That ended the night for García, who, despite the strikeouts, posted his worst start of the season at 4 2⁄3 innings and six runs, five earned. Bryan Abreu came in to get the final out of the inning, getting Ty France to fly out, with the Mariners suddenly trailing by just two runs.
Erik Swanson worked a clean inning, allowing a walk but getting out of it by getting Correa to pop out, and in the bottom half of the inning the Mariners were able to draw even closer, when Luis Torrens worked a walk and Shed Long punched a single through an open left side of the infield.
That ended Bryan Abreu’s night, as lefty Blake Taylor came in from the bullpen to face Jake Bauers. Except it wasn’t Jake Bauers! Servais pinch-hit with Dylan Moore, who got ahead 2-0 before a gifted strike and then a foul evened up the count before Moore struck out to end the inning. But it did force Baker to use yet another arm out of the Astros pen in the first game of the series, perhaps evening the teams up in terms of bullpen usage. (I’m not fixing this part but LOL you can tell this part was written while they were trailing, right? Because we are so used to asking for small wins against these Astros, and tiring out the Astros’ bullpen felt like a win.)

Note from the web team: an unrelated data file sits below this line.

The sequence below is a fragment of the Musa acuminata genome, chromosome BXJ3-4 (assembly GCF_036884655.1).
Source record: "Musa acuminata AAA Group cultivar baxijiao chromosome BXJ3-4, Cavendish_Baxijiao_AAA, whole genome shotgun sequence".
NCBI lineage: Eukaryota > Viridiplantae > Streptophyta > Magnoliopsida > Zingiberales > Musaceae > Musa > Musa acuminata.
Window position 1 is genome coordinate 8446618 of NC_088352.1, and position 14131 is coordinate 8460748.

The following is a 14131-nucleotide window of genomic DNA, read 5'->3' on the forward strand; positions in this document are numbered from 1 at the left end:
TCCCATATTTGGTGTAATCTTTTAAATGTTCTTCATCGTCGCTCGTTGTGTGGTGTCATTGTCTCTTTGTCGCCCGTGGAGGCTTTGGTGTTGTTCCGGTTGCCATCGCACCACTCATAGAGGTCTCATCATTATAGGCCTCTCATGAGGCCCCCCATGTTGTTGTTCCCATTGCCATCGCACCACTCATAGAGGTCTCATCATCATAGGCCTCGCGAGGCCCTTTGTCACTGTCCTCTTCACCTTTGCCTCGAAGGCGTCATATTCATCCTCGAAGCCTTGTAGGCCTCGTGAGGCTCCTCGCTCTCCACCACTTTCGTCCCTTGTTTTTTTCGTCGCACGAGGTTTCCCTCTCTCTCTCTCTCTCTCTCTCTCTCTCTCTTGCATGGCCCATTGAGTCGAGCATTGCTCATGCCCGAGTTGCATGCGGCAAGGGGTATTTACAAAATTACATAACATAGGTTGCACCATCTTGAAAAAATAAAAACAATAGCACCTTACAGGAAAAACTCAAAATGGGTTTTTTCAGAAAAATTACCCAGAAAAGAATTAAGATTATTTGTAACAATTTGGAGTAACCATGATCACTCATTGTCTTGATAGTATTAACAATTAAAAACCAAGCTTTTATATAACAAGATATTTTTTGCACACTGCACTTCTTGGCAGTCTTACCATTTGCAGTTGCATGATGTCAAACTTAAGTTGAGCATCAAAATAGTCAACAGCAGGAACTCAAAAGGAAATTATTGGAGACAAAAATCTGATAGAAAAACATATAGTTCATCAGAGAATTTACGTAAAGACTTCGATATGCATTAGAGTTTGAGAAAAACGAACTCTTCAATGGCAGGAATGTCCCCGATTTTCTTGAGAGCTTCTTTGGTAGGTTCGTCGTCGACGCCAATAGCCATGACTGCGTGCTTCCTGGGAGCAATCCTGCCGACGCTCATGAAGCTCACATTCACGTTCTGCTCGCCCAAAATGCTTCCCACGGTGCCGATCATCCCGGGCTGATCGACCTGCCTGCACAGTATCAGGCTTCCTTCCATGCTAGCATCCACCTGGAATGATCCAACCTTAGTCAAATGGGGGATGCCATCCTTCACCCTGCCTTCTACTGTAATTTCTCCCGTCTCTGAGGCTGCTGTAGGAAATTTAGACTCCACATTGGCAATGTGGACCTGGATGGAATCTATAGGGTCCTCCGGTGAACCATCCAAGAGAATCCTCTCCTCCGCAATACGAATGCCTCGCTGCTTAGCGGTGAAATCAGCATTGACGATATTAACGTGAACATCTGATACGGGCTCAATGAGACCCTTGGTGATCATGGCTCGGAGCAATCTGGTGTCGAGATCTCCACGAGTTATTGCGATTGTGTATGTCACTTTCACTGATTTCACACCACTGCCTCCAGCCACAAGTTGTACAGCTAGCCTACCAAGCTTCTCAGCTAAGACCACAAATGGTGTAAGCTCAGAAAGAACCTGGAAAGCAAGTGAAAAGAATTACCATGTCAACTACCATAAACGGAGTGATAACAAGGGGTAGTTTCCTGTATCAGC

Swanson and Taylor matched each other for scoreless innings, and then in the top of the 8th Kendall Graveman came in to face the top of the Astros lineup. After quickly dismissing Maldonado on a strikeout looking and Altuve on an easy popout (it’s worth noting Altuve went hitless in this offensive barrage), Graveman walked Brantley but rebounded to strike out Gurriel thanks to some very nice pitch framing from Cal Raleigh, who, as seen above, is VERY UNDERRATED AS A RECEIVER, CAN I INTEREST YOU IN HEARING ABOUT THE GOSPEL OF CAL RALEIGH? [as I am yanked off stage by a giant cane, vaudeville-style].
Next out of the bullpen was hard-throwing Ryne Stanek, because again, the Astros had to use all their highest-level relievers despite jumping out to an almost double-digit lead early in this game. Ty France just reached out and tapped a single off a splitter on the outside corner to start the inning off, but Raleigh got in an 0-2 hole quickly against 98-99 and went down on that same splitter, and Torrens grounded out, and then Jarred Kelenic...absolutely battled through a plate appearance to work a walk, forcing Dusty Baker to go to the bullpen yet again.
Despite a shiny FIP that underscores his ERA of almost 6, Brooks Raley has struggled at times this season, especially with his command, and that command appeared to be shaky again as he walked Tom Murphy after getting ahead of him 0-2. Again, Raley struggled with the strike zone, getting to a 1-1 count thanks to Dylan Moore chasing off the plate, which maybe emboldened him to come in high like this: